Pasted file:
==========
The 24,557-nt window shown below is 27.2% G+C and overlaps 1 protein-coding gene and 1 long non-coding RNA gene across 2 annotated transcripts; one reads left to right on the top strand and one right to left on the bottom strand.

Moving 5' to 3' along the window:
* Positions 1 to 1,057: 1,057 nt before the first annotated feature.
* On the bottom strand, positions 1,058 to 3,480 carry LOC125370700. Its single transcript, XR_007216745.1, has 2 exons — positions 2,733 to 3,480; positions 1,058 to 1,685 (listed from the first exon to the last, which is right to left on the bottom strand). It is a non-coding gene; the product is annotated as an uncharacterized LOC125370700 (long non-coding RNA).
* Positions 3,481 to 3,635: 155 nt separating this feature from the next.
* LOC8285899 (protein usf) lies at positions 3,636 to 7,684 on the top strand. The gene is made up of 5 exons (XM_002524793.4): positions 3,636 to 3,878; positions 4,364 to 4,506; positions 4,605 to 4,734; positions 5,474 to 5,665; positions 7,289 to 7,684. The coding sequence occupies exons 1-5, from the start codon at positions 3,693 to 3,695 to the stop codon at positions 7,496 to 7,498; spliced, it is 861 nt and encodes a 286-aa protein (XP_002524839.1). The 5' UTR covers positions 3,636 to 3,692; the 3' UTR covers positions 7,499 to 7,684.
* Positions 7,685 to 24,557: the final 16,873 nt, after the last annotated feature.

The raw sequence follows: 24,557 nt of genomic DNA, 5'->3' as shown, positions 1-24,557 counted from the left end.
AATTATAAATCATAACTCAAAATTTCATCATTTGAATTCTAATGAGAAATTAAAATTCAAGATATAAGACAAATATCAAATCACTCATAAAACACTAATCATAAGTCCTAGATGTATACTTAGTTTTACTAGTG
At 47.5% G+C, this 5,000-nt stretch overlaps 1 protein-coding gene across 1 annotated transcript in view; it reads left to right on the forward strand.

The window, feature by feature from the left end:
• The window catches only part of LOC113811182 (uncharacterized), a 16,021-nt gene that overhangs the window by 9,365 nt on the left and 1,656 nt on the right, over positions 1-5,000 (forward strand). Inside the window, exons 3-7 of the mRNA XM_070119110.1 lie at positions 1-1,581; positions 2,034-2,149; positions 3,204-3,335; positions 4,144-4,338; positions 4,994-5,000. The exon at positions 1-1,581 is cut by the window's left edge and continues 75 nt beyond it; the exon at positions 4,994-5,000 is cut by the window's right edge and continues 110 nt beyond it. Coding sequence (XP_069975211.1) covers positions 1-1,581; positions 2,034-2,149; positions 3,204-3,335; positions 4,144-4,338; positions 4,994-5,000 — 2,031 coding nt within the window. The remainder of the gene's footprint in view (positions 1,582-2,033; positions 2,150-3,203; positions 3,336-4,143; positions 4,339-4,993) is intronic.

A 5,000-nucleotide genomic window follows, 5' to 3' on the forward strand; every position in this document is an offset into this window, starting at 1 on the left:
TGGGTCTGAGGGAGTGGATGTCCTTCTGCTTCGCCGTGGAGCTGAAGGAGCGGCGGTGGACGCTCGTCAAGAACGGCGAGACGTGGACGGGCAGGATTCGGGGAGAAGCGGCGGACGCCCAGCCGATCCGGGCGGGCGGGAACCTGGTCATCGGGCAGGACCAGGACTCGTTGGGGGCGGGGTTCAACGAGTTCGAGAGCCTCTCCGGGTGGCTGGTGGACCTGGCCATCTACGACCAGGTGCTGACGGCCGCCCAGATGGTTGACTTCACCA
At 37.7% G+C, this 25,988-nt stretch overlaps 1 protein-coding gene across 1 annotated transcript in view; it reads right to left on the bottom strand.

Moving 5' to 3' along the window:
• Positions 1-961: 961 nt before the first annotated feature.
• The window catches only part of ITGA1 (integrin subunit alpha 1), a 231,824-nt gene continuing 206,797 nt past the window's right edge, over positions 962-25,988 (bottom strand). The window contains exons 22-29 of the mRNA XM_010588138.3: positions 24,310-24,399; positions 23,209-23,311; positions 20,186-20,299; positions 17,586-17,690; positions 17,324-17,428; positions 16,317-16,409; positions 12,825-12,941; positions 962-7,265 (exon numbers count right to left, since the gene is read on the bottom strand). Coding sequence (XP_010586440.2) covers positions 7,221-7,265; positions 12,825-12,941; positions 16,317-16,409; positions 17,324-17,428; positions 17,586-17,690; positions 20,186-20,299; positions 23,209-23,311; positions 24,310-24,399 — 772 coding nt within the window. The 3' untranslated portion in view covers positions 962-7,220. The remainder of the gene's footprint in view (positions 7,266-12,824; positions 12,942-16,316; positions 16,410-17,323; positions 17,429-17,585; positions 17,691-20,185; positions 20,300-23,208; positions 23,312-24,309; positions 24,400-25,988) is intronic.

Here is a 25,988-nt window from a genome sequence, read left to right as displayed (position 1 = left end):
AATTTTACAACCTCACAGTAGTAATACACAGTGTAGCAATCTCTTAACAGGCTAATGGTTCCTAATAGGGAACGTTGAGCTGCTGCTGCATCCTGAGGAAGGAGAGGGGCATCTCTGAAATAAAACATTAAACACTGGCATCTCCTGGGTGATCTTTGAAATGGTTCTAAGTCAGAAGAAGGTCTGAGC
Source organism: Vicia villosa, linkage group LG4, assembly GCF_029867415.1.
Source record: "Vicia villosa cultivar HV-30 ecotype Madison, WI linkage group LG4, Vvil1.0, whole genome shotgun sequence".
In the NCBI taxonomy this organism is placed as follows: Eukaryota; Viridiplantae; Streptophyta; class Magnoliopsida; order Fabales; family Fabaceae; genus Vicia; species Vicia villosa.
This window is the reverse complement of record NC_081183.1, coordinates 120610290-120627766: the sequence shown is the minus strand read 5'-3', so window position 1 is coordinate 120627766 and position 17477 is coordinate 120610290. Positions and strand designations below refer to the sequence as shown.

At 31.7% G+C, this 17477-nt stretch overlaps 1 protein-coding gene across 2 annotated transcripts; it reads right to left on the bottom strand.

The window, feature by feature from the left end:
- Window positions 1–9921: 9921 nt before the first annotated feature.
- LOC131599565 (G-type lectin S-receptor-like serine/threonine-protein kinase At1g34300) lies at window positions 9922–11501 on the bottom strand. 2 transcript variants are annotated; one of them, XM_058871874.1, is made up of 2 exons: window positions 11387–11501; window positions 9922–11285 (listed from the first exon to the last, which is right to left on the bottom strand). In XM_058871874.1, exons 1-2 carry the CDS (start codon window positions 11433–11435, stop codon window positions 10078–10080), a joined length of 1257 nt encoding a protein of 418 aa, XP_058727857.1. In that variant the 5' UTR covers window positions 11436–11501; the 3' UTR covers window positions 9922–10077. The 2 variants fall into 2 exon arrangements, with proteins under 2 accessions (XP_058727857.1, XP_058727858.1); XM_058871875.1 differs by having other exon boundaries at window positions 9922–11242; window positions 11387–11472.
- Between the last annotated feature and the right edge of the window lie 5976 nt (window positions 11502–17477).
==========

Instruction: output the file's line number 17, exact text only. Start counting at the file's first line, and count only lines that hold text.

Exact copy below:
• Positions 1-961: 961 nt before the first annotated feature.